Current dietary guidelines in the United States recommend limiting salt intake to any where from 1.5 to 2.4 grams a day. One teaspoon of table salt contains about 2.3 grams of sodium.
Several other factors however are as important if not more important in the consumption of salt.
The first is that not all salts are created equally.
-Natural, unprocessed salt such as sea salt or Himalayan salt, contain about 84 percent sodium chloride (just under 37 percent of which is pure sodium) and the remaining 16 percent are naturally occurring trace minerals, including silicon, phosphorus, and vanadium.
-Processed (table) salt contains 97.5 percent sodium chloride (39 percent sodium) The rest is man made chemicals, such as moisture absorbents, and flow agents, such as ferrocyanide and aluminosilicate. Also the processing of the table salt involves drying the salt above 1200 degrees fahrenheit radically and detrimentally altering the chemical structure of the salt.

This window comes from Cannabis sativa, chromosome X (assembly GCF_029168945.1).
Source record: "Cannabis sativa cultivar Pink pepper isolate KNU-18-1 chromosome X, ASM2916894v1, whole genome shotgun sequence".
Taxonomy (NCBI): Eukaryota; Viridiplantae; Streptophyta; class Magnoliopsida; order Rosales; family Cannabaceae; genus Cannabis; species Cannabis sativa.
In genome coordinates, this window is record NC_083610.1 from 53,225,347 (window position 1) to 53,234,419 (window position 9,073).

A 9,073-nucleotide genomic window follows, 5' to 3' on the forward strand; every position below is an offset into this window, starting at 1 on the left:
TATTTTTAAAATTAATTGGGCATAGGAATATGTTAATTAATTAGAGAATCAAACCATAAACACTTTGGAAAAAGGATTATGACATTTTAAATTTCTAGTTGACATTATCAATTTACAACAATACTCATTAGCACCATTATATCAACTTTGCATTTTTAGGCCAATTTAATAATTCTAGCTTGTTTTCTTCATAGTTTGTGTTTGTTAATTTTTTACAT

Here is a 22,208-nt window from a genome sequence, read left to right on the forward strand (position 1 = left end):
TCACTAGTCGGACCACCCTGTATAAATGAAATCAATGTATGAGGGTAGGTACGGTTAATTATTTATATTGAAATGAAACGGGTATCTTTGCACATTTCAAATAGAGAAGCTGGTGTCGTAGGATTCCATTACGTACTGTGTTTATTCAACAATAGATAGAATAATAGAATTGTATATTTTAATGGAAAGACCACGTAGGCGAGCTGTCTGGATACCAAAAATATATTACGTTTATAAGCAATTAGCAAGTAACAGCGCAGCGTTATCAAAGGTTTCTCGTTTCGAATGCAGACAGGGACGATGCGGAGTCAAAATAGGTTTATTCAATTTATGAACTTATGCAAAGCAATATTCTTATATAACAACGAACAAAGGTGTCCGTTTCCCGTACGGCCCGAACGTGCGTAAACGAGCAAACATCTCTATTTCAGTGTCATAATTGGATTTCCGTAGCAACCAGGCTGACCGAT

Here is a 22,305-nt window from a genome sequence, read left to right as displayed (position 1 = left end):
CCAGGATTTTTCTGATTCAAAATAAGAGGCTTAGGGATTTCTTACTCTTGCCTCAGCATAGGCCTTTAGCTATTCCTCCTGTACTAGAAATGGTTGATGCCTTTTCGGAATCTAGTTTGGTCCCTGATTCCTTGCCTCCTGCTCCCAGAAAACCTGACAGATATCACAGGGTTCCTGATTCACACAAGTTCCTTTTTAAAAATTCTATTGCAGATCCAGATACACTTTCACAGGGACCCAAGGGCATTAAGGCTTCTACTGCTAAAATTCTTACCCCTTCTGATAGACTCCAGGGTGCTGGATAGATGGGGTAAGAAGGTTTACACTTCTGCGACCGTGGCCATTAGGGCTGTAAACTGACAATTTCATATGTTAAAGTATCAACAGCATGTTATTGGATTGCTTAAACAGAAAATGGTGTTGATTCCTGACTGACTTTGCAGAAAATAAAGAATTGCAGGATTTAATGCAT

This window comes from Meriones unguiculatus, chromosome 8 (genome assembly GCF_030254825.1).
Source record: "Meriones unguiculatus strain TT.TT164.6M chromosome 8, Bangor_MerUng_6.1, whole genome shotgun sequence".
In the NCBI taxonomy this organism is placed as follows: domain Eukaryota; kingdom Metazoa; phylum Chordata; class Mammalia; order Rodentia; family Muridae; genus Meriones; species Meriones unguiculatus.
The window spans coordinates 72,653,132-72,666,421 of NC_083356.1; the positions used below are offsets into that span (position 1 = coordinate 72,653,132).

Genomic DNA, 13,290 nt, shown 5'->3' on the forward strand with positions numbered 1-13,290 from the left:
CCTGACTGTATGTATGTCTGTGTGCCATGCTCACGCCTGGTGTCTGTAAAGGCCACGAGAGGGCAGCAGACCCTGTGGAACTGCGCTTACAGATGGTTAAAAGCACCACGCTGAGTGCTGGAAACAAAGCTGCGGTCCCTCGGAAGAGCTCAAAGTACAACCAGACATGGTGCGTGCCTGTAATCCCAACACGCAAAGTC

The second important consideration is that sodium needs potassium to balance it in the body. If our salt to potassium ration is off that is when problems arise.
One study found that while higher sodium levels correlate with an increased risk for high blood pressure, potassium helps offset sodium's adverse effects. It is also known that too little sodium can cause imbalances so moderation is key and having a diet with lots of potassium for balance.
So the answer?
- You need salt but make sure it is the right kind, and in moderation
- Avoid a diet of processed foods. They are high in processed salts and low in potassium.
- Eat a diet of whole unprocessed foods, ideally locally grown to insure optimal nutrient content.
Some Vegetables high in potassium are Lima beans (955 mg/cup), Winter squash (896 mg/cup), Cooked spinach (839 mg/cup).
- When using added salt, use Himalayan salt, as it contains lower sodium and higher potassium levels than other salts.